Blinds spotted at the barracks
That’s why we’ve recently installed new blinds in the Level 2 windows at the eastern end of Hyde Park Barracks, to protect the many tiny keepsakes and small things left behind by the women of Sydney’s female Immigration Depot (1848-1886) that are on display for visitors.
A photographic view of Hyde Park Barracks in 1871 clearly shows light coloured blinds hanging in the western windows on Level 2. Combining this documentary source with archaeological evidence of screw holes in the upper window reveals of all the rooms of Level 2, indicated that the windows once held blinds - possibly sash curtains (usually white muslin covering the lower half of the window) and top hung roller blinds, at different periods.
In the mid-nineteenth century, a popular window covering was the Holland blind – a length of waxy linen, originally produced in the Netherlands, and attached to a wooden batten with a roller mechanism. In 1848, when the Depot opened, Sydney store David Jones and various auctioneers advertised in local newspapers the sale of ‘window muslins’, ‘roller blind furniture’, and ‘rough brown and black hollands’.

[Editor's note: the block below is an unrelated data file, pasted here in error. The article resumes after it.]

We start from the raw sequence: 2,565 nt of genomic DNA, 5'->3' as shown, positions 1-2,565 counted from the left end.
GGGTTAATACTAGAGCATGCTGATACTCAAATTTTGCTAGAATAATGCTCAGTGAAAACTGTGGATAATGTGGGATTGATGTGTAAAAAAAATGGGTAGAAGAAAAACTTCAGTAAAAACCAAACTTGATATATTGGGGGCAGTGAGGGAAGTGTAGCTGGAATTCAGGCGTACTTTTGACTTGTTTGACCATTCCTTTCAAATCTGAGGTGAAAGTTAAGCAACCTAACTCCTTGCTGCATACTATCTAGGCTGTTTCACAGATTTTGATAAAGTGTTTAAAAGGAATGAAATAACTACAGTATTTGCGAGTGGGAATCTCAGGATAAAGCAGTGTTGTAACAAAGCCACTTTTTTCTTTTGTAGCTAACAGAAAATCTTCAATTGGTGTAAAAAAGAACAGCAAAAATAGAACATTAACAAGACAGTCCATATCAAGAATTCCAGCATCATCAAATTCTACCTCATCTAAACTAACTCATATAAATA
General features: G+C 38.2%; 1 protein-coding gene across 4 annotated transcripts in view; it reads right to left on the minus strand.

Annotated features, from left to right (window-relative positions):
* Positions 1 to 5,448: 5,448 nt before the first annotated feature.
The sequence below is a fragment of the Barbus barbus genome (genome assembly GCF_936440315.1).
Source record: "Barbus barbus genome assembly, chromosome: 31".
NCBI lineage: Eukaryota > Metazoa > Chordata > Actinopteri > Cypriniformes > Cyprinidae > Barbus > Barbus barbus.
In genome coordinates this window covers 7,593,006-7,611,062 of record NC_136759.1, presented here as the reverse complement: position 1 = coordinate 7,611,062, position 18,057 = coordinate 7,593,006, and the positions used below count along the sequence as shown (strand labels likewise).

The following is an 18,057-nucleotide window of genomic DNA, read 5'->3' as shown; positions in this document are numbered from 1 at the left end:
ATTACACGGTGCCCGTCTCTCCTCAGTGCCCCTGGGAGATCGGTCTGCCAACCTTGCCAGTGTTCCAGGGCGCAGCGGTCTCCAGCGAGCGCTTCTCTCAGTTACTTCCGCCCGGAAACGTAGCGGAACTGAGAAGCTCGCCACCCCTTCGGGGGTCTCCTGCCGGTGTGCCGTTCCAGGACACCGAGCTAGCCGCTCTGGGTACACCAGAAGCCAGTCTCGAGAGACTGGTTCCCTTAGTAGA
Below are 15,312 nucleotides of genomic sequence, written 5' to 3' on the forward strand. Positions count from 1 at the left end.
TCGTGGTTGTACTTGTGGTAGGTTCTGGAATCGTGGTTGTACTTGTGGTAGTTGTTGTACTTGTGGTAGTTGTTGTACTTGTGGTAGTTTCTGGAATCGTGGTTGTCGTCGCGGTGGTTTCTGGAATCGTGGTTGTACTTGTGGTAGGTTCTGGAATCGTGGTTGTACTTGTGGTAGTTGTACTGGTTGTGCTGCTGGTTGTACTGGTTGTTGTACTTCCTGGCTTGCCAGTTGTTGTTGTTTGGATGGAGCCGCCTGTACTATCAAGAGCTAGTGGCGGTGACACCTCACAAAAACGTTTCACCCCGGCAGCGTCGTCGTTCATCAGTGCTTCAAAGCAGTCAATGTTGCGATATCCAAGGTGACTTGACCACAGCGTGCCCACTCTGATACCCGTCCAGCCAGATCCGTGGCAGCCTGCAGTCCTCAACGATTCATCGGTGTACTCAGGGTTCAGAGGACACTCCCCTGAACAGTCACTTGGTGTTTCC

Rather than reconstruct the originals, using the same colour as seen in the 1870 photograph, we intended our blinds to be a nod to tradition in their style, so we could be free about choosing the colour of fabric that would best protect the artefacts. To investigate this, Sarah-Jane Rennie, SLM head of collections care, used a light metre to test the ultraviolet radiation and lux through small swatches of different colours.
Finding that dark brown was the best, we went into production. For the installation, rather than drilling new holes into the c1819 window reveals, the blinds have been attached to the vertical window frames, which are reproductions made during the restoration of the building (1979-1984).
Now our artefacts have their place (out of) the sun!
Announcing this year's Meroogal Women's Art Prize winnersTuesday 25 September 2018
Meet our three Meroogal Women's Art Prize 2018 winners: Tamara Dean (First Prize), Kim Davies (Second Prize) and Beth Norling (Highly Commended).